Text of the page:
Also known as a P&L, a profit and loss account is an essential tool when running a business and you’d struggle to maintain control of your finances without one. So, how can you build a profit and loss account in the most effective way? Here at Neil Smith Accountancy, we’re here to show you exactly how. If you need further help with your profit and loss account then contact us and we will guide you through it.
What precisely is a profit and loss account?
Usually created annually, a P&L account details revenues and costs and how much profit your business has made over a specific period. Along with a cash flow forecast and balance sheet, it forms the basis of all your bookkeeping.
Incorporate it into your business plan
Coming in at about three pages long – your P&L account is the basis of all of your bookkeeping. The first sections should be made up of:
- A monthly two-year forecast of your profit and loss
- A further three years of your profit forecast
- A Cashflow forecast for the next two years
Useful templates for creating your P&L accounts
With both templates adhering to HMRC guidelines, these are a useful tool when creating the P&L accounts for your business. Click here for the PDF version for business earning under £77,000 and click here for business earning over £77,000. For XLS, click here for businesses earning under £77,000 and here for business with an annual turnover of over £77,000.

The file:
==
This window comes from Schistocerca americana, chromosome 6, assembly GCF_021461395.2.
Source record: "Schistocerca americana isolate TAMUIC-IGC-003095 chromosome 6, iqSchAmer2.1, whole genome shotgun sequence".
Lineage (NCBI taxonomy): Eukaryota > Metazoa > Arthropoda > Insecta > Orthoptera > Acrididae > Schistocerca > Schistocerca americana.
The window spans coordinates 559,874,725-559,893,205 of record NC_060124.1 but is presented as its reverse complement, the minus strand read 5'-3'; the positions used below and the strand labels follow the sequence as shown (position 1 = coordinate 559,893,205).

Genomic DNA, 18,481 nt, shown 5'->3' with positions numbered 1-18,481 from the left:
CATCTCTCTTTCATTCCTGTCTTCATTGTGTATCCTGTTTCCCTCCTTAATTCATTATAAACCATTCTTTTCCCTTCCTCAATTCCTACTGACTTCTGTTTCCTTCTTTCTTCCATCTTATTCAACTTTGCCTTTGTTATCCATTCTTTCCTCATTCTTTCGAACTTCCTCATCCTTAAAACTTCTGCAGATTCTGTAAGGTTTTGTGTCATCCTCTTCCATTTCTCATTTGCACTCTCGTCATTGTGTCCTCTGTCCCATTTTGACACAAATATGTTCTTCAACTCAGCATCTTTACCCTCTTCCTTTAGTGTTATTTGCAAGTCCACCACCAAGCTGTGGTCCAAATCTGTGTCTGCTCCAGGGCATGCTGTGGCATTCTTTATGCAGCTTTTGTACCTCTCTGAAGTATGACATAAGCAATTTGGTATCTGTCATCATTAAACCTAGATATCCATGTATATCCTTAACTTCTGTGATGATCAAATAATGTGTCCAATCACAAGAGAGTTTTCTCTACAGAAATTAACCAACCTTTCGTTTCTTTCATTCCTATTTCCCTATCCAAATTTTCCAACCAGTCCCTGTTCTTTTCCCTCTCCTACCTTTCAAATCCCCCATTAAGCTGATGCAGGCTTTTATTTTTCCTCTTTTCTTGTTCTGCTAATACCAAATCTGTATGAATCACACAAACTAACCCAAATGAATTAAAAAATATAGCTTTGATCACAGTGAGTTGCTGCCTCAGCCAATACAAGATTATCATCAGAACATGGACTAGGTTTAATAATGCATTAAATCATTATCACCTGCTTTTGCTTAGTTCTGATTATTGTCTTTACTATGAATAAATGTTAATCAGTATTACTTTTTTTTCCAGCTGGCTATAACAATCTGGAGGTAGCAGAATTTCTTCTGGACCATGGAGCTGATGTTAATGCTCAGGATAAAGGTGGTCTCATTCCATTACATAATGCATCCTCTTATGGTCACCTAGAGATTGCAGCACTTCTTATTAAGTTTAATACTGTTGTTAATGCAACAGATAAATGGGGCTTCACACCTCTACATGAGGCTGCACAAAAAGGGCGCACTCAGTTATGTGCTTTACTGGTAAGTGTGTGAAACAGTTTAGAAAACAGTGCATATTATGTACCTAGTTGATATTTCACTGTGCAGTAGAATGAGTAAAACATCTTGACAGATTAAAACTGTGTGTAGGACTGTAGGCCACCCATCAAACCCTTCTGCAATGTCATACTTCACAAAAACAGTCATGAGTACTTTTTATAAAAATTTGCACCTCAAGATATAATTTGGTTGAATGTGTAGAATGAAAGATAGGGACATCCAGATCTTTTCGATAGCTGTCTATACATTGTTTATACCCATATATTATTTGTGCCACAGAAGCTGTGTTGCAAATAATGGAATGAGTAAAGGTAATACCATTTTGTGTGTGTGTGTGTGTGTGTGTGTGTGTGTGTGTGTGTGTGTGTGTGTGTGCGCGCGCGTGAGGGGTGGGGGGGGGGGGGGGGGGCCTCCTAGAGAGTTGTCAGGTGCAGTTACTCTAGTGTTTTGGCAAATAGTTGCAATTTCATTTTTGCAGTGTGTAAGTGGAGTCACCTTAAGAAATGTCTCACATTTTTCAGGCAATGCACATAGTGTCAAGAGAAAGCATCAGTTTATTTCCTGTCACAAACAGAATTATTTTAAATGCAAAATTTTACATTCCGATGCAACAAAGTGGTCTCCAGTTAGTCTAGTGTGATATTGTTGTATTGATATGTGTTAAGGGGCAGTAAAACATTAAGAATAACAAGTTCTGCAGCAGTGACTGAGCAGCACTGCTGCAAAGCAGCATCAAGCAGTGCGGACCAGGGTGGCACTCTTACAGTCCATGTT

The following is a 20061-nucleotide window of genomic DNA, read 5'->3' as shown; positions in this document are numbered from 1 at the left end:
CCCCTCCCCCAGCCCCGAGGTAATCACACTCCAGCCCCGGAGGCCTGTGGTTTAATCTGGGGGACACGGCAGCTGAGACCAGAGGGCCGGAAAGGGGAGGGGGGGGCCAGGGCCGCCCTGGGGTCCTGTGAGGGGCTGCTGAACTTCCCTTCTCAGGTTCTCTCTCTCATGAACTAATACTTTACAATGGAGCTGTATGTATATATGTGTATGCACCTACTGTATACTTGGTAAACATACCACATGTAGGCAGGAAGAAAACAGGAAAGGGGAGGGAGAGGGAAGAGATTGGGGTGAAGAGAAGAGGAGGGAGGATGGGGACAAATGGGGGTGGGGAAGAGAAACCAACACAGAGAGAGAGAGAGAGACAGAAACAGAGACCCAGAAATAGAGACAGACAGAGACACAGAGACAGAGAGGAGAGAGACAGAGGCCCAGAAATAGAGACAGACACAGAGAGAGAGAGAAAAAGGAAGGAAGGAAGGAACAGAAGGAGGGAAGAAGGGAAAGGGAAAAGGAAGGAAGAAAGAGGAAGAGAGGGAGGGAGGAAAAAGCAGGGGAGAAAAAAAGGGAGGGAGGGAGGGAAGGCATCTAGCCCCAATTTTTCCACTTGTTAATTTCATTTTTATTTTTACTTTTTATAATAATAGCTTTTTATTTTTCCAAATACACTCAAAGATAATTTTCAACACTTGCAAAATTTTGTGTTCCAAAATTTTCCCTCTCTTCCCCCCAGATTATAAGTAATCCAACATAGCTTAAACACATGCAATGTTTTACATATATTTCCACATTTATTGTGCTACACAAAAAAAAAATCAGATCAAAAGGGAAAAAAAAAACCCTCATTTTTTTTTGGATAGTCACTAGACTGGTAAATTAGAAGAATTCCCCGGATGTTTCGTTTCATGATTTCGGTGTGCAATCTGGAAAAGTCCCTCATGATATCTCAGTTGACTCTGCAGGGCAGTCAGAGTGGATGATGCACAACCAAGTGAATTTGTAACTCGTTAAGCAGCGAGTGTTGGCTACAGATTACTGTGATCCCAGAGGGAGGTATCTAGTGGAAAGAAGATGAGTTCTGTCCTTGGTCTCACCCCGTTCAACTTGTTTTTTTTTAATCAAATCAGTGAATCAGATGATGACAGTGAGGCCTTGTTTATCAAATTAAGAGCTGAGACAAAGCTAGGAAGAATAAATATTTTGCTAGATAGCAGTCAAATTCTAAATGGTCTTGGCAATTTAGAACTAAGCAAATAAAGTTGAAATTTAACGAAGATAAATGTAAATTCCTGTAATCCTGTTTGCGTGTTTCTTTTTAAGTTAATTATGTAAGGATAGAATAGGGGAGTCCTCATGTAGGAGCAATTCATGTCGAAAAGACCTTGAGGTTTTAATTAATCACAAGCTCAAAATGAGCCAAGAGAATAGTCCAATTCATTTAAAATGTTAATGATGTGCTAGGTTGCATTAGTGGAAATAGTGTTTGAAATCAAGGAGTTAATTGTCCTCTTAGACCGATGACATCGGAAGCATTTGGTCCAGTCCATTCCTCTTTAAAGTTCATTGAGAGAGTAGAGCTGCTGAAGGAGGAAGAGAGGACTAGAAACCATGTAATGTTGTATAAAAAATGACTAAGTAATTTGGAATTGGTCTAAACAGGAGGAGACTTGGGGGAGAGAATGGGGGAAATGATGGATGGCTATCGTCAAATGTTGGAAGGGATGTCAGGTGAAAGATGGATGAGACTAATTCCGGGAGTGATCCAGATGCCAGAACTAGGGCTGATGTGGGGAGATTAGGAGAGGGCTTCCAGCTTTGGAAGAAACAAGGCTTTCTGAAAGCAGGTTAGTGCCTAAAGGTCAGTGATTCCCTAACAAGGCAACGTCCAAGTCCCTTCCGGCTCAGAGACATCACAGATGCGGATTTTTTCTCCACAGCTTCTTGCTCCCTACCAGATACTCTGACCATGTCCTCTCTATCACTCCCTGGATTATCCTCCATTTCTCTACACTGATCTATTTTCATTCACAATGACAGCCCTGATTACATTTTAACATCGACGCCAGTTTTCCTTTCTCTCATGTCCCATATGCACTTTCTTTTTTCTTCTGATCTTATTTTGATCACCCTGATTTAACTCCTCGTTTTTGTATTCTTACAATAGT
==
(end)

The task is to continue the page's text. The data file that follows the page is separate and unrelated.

Sales, sales, sales
All sales income from your business should be added for the period that is being active, regardless as to whether the payment has been received or not.
Should no payment have been received, this should be imputed to the debtors account in your businesses balance sheet.
Sales and their costs
Included in under this financial umbrella are any direct costs included in producing and selling this product: salaries of workers, plus purchases from suppliers for all goods and raw materials used during the accounting period.
Overheads include generic expenses plus all other outgoings you have experienced during this period. Examples of this include utilities, rent, rates, professional fees, costs of running a vehicle and national insurance contributions. Not yet paid but invoiced for will be inputted into your creditors account on your balance sheet.
With just a reliable internet connection, cloud-based accounting has opened new doors and secures that businesses have a real-time view of their cash flow in new ways. Providing efficient reconciliation of your bank accounts, with this crucial data at your fingertips it’s giving you a clear view of how much cash your business has to dabble with.
To guide you through this fuzzy yet incredibly important world of accounting, Neil Smith Accountancy are close at hand to guide you each and every step of the accountancy journey.
Drop by for a chat with our friendly team at one of our Essex offices, call us on 01376 512 637 or 07973 829 161, or send an email to email@example.com. Alternatively, get in touch via our contact page.